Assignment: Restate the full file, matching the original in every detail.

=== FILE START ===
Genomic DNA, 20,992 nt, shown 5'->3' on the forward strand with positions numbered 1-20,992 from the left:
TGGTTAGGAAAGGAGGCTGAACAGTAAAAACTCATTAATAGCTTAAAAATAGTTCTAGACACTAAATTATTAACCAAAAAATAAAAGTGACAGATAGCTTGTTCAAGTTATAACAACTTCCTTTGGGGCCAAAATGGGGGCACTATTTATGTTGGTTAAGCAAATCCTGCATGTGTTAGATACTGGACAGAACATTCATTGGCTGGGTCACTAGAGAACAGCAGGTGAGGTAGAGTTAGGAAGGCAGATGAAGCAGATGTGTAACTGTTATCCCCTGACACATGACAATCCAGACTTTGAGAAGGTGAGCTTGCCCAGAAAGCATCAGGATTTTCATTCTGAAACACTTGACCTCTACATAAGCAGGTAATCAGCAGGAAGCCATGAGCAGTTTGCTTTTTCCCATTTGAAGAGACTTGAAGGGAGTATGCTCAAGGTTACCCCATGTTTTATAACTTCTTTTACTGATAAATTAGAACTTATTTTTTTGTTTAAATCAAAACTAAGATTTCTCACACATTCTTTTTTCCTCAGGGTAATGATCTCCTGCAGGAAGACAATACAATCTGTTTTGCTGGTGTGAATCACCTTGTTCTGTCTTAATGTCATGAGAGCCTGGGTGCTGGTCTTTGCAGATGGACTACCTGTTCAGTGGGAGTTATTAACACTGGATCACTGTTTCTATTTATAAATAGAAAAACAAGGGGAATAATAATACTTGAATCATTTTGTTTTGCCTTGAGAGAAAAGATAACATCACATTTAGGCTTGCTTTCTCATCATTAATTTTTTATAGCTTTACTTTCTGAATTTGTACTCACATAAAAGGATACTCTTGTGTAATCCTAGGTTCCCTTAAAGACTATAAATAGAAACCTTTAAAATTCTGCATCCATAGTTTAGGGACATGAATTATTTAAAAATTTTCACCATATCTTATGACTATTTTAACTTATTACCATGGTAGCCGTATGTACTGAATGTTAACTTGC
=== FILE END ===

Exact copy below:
Genomic DNA, 20,992 nt, shown 5'->3' on the forward strand with positions numbered 1-20,992 from the left:
TGGTTAGGAAAGGAGGCTGAACAGTAAAAACTCATTAATAGCTTAAAAATAGTTCTAGACACTAAATTATTAACCAAAAAATAAAAGTGACAGATAGCTTGTTCAAGTTATAACAACTTCCTTTGGGGCCAAAATGGGGGCACTATTTATGTTGGTTAAGCAAATCCTGCATGTGTTAGATACTGGACAGAACATTCATTGGCTGGGTCACTAGAGAACAGCAGGTGAGGTAGAGTTAGGAAGGCAGATGAAGCAGATGTGTAACTGTTATCCCCTGACACATGACAATCCAGACTTTGAGAAGGTGAGCTTGCCCAGAAAGCATCAGGATTTTCATTCTGAAACACTTGACCTCTACATAAGCAGGTAATCAGCAGGAAGCCATGAGCAGTTTGCTTTTTCCCATTTGAAGAGACTTGAAGGGAGTATGCTCAAGGTTACCCCATGTTTTATAACTTCTTTTACTGATAAATTAGAACTTATTTTTTTGTTTAAATCAAAACTAAGATTTCTCACACATTCTTTTTTCCTCAGGGTAATGATCTCCTGCAGGAAGACAATACAATCTGTTTTGCTGGTGTGAATCACCTTGTTCTGTCTTAATGTCATGAGAGCCTGGGTGCTGGTCTTTGCAGATGGACTACCTGTTCAGTGGGAGTTATTAACACTGGATCACTGTTTCTATTTATAAATAGAAAAACAAGGGGAATAATAATACTTGAATCATTTTGTTTTGCCTTGAGAGAAAAGATAACATCACATTTAGGCTTGCTTTCTCATCATTAATTTTTTATAGCTTTACTTTCTGAATTTGTACTCACATAAAAGGATACTCTTGTGTAATCCTAGGTTCCCTTAAAGACTATAAATAGAAACCTTTAAAATTCTGCATCCATAGTTTAGGGACATGAATTATTTAAAAATTTTCACCATATCTTATGACTATTTTAACTTATTACCATGGTAGCCGTATGTACTGAATGTTAACTTGC